During his entire run in “Hamilton,” actor-writer-composer Lin-Manuel Miranda wasn’t only thinking about political leaders in 18th-century America. His mind was also on islanders in the South Pacific some 2,000 years ago.
That’s because he’s the primary songwriter on Disney’s animated “Moana.” “It was like a joyous break. I don’t have to deal with American history, I don’t have to deal with facts,” he remembers thinking. “I’m going to go write really wonderful songs for a totally different part of the world.”
Miranda joins Samoan-born Opetaia Tavita Foa‘i, who with his vocal group Te Vaka provides many of the ethnic colors of the “Moana” music; and Mark Mancina, whose Disney track record includes “Tarzan” and “Brother Bear” and who collaborated with both, produced all the songs, and scored the film.
Just as Disney animated features have transported audiences to Africa (“The Lion King”), the Middle East (“Aladdin”), ancient China (“Mulan”), and Scandinavia (“Frozen”), studio execs hope “Moana” will introduce them to a Polynesian culture about which they may know little or nothing.
Within days after being hired in March 2014, Miranda and Mancina found themselves on a plane for New Zealand, where they attended a music festival featuring singers from various South Pacific cultures. “They sent me and Lin and Opetaia to a studio in the remote countryside, where we got to know each other, listened to music, and jammed,” Mancina says.
It was the start of a 2½-year odyssey for the songwriters and the studio. “Originally, we weren’t even sure what the score was going to be,” concedes Mancina. “It was really more about getting the songs together, and seeing how the personalities work: Lin, having a theater and pop-music background, being more on the lyric side of things; and Opetaia, from pop but Polynesian, with dancing and all the things he brings to it.”
The story — about a teenage girl who, with the help of a demigod named Maui, sets out to become a master wayfinder — needed that exotic musical approach. “I’ve been promoting my Polynesian culture for 20 years now,” says Foa‘i. “My ancestors were the greatest navigators the world has ever seen, so when this came up, it aligned very well with what I was doing.”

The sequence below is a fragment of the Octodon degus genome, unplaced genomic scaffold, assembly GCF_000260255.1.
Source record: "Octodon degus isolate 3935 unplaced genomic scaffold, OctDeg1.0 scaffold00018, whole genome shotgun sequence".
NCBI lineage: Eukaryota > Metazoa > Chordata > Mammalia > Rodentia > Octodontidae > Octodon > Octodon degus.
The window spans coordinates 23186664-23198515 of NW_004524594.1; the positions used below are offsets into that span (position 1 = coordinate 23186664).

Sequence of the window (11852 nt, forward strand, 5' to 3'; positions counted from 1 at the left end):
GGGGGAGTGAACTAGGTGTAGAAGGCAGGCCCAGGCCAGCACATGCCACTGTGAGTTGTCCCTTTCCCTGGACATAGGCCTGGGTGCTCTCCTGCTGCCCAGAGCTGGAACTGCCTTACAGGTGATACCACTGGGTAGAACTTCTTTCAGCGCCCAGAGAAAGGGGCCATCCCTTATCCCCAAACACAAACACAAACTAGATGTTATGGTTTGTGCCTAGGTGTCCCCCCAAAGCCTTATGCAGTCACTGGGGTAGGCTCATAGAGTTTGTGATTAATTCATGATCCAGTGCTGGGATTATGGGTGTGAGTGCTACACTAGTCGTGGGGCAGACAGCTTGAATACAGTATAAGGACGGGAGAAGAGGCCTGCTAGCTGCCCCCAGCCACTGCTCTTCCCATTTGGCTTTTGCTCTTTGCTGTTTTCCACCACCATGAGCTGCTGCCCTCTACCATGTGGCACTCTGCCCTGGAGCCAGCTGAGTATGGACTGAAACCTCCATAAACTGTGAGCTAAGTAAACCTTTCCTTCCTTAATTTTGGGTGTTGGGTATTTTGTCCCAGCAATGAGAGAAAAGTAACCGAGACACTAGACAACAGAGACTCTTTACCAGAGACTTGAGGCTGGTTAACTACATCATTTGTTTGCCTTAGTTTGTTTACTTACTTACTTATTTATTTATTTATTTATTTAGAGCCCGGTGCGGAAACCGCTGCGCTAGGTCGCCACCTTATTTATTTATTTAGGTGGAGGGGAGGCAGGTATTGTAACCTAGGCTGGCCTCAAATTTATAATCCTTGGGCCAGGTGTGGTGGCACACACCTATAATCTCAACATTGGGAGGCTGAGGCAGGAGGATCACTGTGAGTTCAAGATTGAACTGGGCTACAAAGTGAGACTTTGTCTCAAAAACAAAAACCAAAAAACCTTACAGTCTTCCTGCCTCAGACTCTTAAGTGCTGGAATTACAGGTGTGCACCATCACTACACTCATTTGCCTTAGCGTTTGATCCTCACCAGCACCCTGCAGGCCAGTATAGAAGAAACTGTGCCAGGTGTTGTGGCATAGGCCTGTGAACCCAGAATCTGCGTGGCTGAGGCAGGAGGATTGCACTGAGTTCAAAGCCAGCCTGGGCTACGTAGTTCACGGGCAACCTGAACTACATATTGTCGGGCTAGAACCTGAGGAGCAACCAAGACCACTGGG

For much of the choral music of the score, “I used the language of Samoa, Tokelau and Tuvalu. I’m very biased toward the Pacific languages,” he adds with a laugh. “Whenever there’s a gap I put them in. I leave the awesome English lyrics to Lin.”
For Miranda, as a lifelong Disney musical fan, “this felt heaven-sent to me.” He liked the idea of collaborating with Foa‘i and working with the music of a rich, not widely known Pacific culture.
“The fun for me, working in theater, is it’s all about collaboration and the best idea in the room wins.
“We did a lot of jam sessions around drums,” Miranda adds. “It would start with a rhythmic bass line from Opetaia, then I would go and write music and lyrics, and then he’d come in with choral stuff, and then Mark would make it feel all of a piece.”
Miranda reveals that he didn’t intend to sing on the score, but his demo for the song “We Know the Way” (written with Foa‘i) wound up in the final version, and some of his demo for “You’re Welcome,” sung by Dwayne Johnson as Maui, can still be heard in the background.
Other “Hamilton” cast members sang demos, too, including Phillipa Soo and Christopher Jackson; the latter ended up playing the Chief in the cast.
Foa‘i’s professional 12-voice ensemble, which came to the U.S. for the final recordings in late August, put the finishing touches on the songs. But, reports Mancina, “one of the layers we wanted to add was a Pacific island choir, to add a depth to the score but not a traditional choral aspect.”
So he flew to Fiji to record them, singing lyrics that he wrote and which Foa’i translated into Samoan, supplying a musical flavor unlike any previously heard in a Disney film.
“I didn’t want this to sound like a score that you could drop into another movie,” Mancina says.
“If it’s strictly authentic, it becomes a documentary. But if it ignores the culture, then it’s shallow and thin,” the composer notes. “We’ve tried to be very aware of the culture musically,” going so far as to import rare log drums for the kind of percussion sounds one might expect to hear in the South Pacific.
As he completed production on the songs, Mancina also recorded about an hour of score with a 90-piece L.A. orchestra.
Foa‘i says he hopes that “Moana” will spread the word about his “beautiful culture in the South Pacific. I’d like them to understand that this culture offers a lot more than what they see on the tourist side of things.”